Have you been wondering if the 4% rule still applies with a bear market and high inflation? Many financial pundits may have you questioning the validity of this so-called retirement rule of thumb.
In the retirement headlines segment, I share a recent article from Financial Advisor Magazine that highlights quotes from the creator of the 4% rule, William P. Bengen. After sharing the retirement headline, I’ll chime in with my own thoughts on the validity of the rule.
Stick around until the end of the episode to hear whether Social Security benefits increase each month that you delay filing until age 70 or each year.
Outline of This Episode
- [1:52] William Bengen doesn’t believe that it is necessary to adjust spending to 3%
- [5:24] Where the 4% rule is helpful
- [9:20] Do Social Security benefits increase each month you delay filing until age 70, or each year?
Do high inflation and a bear market give retirees a reason to cut consumption?
Many advisors may recommend that their clients cut back consumption to 3% for a while, but William Bengen, the father of the 4% rule, disagrees. Even though we are experiencing a bear market and inflation, he doesn’t believe that those issues should cause an adjustment in withdrawal rates.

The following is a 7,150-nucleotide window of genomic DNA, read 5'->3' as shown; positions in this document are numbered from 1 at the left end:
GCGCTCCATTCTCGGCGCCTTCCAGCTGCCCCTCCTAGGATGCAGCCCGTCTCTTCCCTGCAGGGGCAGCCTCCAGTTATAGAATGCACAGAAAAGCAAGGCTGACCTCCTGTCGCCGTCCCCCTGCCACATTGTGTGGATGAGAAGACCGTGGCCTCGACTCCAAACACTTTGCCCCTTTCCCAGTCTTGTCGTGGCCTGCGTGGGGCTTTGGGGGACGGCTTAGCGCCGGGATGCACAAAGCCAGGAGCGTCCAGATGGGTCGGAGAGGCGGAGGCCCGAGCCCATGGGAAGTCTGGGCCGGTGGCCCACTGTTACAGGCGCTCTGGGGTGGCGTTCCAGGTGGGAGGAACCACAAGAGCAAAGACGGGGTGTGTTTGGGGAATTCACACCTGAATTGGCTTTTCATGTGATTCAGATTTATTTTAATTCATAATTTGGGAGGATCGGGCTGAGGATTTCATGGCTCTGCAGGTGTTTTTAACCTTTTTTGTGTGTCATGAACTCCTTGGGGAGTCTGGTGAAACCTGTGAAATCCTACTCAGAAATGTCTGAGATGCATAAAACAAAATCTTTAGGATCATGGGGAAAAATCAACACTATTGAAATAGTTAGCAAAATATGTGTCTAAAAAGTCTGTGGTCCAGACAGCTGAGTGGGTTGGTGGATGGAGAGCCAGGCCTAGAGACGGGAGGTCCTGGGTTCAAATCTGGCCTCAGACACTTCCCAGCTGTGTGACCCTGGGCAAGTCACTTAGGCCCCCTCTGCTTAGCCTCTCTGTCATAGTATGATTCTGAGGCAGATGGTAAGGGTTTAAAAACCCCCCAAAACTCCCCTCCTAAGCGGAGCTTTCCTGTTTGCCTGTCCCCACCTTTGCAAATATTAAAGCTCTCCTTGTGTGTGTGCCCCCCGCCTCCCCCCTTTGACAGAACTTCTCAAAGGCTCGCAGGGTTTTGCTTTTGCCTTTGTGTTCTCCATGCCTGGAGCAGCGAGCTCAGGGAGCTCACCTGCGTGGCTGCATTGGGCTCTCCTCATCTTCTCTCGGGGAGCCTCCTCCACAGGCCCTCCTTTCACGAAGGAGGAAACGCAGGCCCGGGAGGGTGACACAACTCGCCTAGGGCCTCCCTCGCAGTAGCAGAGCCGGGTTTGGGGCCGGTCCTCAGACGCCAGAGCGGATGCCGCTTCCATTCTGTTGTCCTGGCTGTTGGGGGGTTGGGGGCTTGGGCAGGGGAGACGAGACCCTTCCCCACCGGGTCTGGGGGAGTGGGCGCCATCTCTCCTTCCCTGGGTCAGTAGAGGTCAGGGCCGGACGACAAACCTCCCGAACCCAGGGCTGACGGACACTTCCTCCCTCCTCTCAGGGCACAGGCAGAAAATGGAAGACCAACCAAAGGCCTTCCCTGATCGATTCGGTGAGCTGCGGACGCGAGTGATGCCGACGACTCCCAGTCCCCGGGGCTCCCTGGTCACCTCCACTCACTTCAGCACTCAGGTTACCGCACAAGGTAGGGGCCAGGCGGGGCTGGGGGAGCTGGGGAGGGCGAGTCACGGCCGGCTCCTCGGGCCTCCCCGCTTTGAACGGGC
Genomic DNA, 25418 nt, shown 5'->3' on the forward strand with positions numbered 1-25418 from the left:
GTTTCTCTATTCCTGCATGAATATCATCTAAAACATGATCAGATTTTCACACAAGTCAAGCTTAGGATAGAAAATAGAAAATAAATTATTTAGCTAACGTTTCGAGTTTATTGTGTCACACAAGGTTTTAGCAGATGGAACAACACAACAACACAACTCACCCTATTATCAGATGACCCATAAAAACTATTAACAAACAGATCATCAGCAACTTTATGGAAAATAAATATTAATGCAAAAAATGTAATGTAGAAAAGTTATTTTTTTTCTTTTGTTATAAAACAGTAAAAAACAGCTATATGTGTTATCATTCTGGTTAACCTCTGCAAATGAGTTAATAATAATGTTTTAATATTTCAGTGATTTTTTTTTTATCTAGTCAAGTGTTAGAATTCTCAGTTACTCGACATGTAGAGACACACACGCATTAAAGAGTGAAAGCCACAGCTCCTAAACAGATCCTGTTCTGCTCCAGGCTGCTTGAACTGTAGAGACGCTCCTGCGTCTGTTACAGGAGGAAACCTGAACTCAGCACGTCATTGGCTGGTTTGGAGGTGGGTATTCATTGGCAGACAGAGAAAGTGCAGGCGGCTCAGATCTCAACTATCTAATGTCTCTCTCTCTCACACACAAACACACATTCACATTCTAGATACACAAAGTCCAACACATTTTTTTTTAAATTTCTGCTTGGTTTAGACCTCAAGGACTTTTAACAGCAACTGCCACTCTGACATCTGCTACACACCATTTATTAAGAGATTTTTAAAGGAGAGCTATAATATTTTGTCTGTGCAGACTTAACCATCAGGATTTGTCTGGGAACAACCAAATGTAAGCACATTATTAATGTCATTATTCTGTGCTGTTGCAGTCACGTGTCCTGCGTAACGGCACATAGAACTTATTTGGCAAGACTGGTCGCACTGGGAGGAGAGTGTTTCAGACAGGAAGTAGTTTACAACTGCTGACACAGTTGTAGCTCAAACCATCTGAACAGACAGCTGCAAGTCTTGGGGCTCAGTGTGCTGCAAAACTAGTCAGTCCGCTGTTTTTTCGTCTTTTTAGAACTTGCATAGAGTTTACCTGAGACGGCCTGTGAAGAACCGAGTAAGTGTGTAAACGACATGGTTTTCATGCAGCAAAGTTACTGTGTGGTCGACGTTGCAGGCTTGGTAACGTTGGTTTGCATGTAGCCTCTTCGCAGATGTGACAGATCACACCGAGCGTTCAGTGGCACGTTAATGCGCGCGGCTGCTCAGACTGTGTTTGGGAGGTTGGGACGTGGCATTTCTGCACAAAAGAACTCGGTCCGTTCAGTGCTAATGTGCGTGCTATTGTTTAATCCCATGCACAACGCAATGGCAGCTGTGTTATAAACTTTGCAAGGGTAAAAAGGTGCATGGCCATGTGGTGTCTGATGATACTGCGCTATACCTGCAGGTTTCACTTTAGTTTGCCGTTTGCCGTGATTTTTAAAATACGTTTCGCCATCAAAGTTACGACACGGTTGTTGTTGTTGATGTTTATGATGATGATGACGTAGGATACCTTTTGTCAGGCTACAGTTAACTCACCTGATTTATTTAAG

He instead prefers to cut portfolio risk rather than adjust lifestyle, it’s his opinion “that (retirees’) money should serve them and not the other way around.”
Inflation may be the bigger issue
Mr. Bengen feels that the bear market is the lesser issue for retirees and that the bigger worry is inflation. According to Bengen, a 20% decline in the market after the performance of the past 10 years doesn’t call for a reduction in withdrawal rates. To drop down to a 3% withdrawal rate would require a “catastrophic set of circumstances.”
The 4% rule is great for napkin math
The 4% rule is quite helpful for making simple retirement income calculations. A 4% withdrawal rate on a $1 million portfolio is simply $40,000, from there one can adjust up or down quite easily.
Since the 4% rule was proven effective in all 30-year periods tested, it helps us understand what a potential “worst-case scenario” might look like in retirement. It gives retirees context and a possible income floor. Working with a bit of optimism, we can see how a slightly higher withdrawal rate with plans to reduce over time if needed.
Don’t allow pessimism to influence your retirement
I share this article with you so that you understand why you can ignore all of the inflammatory headlines that you’ll see in the coming months. I don’t want the media’s pessimism to influence you into not pursuing your retirement goals. Even though the market isn’t great right now, a good retirement plan and a diversified portfolio can help you weather this storm.
Resources & People Mentioned
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